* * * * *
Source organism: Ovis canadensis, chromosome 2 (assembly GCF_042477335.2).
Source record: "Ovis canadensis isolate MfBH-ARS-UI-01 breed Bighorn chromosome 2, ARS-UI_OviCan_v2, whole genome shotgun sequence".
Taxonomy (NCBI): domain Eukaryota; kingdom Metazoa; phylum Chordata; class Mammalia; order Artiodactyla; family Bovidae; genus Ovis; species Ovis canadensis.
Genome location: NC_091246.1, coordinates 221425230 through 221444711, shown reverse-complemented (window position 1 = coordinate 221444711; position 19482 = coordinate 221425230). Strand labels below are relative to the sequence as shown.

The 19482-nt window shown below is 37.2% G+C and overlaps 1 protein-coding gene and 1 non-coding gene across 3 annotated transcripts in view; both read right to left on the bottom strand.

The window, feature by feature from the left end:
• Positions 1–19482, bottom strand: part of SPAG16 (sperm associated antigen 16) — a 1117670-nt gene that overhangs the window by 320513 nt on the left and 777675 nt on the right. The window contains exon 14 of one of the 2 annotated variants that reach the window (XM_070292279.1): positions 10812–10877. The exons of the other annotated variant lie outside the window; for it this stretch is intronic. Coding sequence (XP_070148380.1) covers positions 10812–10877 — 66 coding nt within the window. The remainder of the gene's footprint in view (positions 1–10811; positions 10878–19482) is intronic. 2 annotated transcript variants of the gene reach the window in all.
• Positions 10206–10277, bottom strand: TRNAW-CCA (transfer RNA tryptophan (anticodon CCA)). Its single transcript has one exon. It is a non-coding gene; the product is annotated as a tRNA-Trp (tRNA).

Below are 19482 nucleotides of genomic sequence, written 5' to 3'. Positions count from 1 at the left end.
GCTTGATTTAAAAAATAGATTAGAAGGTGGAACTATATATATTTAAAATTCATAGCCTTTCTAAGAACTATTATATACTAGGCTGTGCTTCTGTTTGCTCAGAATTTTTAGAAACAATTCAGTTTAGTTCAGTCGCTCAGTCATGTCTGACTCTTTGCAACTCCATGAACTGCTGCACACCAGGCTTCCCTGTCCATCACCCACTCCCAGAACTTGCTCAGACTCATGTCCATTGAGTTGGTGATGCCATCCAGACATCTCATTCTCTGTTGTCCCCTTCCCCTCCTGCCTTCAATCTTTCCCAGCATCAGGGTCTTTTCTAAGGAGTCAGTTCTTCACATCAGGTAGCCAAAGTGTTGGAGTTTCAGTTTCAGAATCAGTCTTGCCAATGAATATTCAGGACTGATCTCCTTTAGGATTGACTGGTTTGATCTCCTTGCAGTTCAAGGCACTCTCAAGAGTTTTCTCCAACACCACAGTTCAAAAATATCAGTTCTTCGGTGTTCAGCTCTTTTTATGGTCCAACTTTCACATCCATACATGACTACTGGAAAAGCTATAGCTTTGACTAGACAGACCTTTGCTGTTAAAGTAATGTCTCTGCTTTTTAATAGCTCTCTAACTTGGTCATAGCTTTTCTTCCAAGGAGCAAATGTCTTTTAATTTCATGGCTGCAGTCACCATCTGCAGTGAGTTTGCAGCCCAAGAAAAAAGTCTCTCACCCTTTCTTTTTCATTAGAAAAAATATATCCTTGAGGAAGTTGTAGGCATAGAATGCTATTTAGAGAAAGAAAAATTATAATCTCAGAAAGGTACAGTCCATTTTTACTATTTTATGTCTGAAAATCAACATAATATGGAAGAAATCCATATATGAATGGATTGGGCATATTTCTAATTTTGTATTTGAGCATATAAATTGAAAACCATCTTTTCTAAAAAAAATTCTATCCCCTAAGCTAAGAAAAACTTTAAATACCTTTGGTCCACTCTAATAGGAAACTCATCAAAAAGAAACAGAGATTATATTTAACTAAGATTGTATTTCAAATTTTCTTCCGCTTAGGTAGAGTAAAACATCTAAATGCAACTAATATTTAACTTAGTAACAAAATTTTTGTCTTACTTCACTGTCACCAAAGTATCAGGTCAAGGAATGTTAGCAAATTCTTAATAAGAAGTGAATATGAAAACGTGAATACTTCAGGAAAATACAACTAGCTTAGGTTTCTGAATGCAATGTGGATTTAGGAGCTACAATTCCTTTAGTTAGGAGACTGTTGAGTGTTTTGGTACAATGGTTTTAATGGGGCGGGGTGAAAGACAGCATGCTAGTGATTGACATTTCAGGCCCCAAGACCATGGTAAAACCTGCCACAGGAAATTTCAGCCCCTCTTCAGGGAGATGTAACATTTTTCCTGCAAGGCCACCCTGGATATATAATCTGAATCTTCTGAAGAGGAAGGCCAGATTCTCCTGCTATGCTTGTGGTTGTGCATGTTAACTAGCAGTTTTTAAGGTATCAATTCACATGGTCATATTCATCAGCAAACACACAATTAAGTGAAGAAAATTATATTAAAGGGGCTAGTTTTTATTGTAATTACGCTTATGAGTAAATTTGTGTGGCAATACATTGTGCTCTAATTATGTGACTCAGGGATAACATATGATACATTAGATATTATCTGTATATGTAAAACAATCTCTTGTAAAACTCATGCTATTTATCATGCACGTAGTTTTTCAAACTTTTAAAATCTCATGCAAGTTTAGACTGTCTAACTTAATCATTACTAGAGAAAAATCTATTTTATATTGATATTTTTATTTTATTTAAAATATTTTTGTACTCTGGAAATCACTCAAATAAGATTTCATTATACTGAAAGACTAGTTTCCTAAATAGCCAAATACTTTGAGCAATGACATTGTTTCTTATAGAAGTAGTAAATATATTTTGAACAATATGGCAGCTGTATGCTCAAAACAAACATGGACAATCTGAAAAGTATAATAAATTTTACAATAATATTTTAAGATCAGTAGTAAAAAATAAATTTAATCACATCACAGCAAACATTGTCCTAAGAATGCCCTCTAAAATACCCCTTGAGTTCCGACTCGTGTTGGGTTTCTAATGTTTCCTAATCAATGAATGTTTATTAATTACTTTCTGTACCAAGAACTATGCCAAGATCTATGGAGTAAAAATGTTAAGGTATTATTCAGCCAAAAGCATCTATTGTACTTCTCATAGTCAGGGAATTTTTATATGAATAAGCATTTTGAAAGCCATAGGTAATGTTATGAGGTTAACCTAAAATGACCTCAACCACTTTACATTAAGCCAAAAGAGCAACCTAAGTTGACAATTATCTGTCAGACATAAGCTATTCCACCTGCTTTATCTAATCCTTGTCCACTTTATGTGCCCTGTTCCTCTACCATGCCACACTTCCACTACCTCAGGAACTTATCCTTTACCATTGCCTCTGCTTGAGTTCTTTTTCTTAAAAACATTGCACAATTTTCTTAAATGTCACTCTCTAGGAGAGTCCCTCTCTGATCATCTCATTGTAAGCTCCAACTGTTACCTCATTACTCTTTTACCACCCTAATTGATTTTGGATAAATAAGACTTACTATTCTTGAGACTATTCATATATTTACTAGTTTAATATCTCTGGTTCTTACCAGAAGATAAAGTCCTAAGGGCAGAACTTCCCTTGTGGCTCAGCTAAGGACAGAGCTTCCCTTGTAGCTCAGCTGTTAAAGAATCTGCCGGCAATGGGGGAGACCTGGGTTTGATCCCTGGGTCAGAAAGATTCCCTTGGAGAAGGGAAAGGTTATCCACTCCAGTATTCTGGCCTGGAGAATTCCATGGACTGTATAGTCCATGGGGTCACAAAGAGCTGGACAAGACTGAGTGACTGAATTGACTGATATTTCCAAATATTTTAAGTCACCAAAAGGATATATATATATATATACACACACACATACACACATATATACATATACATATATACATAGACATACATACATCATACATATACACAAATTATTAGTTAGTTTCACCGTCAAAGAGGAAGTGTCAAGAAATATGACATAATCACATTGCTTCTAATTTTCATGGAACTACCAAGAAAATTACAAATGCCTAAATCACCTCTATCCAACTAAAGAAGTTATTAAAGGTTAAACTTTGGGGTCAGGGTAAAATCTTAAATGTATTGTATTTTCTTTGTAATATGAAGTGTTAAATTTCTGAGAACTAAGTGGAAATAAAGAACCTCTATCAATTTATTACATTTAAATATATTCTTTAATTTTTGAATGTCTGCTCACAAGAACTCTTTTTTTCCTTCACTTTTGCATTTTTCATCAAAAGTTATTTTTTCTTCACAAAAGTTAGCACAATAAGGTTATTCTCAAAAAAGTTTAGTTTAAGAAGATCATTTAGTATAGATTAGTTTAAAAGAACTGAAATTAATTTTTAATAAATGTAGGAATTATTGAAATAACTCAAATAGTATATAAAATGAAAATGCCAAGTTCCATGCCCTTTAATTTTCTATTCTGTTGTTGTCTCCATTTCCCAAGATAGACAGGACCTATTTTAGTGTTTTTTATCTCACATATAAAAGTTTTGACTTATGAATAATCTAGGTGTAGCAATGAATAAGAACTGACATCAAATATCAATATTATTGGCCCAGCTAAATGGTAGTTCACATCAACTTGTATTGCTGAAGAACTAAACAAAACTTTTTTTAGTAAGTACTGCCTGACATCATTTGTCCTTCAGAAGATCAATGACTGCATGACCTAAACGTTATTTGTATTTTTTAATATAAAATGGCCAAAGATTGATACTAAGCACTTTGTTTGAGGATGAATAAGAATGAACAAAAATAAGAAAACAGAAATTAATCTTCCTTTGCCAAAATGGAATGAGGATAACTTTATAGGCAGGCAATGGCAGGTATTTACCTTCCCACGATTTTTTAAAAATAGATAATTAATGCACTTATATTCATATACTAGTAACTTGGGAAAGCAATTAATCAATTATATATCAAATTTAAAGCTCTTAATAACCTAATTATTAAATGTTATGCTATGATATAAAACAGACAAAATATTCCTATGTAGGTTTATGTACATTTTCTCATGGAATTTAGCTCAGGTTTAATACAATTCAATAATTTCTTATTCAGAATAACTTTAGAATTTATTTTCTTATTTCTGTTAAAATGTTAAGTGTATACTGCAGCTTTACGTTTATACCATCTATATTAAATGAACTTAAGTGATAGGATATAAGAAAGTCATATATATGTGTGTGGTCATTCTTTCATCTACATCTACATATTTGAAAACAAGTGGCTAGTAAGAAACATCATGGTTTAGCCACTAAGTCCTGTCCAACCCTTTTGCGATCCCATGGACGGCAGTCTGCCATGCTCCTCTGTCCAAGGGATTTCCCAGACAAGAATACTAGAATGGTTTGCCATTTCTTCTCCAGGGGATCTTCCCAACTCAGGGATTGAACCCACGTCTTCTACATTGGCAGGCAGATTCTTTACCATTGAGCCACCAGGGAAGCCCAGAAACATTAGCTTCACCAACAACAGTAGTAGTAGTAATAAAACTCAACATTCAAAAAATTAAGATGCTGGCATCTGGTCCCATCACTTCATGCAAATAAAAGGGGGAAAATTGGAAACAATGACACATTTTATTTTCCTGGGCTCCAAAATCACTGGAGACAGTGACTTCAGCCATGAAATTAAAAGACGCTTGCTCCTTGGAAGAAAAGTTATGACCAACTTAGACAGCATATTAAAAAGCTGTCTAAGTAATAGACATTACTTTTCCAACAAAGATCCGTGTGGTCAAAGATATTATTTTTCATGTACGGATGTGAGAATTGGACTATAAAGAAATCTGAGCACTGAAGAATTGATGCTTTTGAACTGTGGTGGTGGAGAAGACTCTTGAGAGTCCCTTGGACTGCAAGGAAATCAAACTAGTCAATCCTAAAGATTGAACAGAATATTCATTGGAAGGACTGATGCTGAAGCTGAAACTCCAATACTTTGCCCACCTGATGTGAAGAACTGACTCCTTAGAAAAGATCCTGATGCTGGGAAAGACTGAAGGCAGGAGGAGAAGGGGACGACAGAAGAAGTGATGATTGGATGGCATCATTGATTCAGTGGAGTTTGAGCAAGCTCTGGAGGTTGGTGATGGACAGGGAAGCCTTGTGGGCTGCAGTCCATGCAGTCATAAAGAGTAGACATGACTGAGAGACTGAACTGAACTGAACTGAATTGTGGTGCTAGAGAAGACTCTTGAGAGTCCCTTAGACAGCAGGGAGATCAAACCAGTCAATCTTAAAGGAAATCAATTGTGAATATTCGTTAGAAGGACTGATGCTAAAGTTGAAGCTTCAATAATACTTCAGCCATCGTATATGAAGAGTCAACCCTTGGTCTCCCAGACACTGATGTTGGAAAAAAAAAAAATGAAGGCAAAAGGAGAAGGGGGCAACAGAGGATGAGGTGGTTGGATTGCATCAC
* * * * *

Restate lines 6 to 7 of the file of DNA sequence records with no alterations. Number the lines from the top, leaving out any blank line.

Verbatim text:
The window, feature by feature from the left end:
• Positions 1–19482, bottom strand: part of SPAG16 (sperm associated antigen 16) — a 1117670-nt gene that overhangs the window by 320513 nt on the left and 777675 nt on the right. The window contains exon 14 of one of the 2 annotated variants that reach the window (XM_070292279.1): positions 10812–10877. The exons of the other annotated variant lie outside the window; for it this stretch is intronic. Coding sequence (XP_070148380.1) covers positions 10812–10877 — 66 coding nt within the window. The remainder of the gene's footprint in view (positions 1–10811; positions 10878–19482) is intronic. 2 annotated transcript variants of the gene reach the window in all.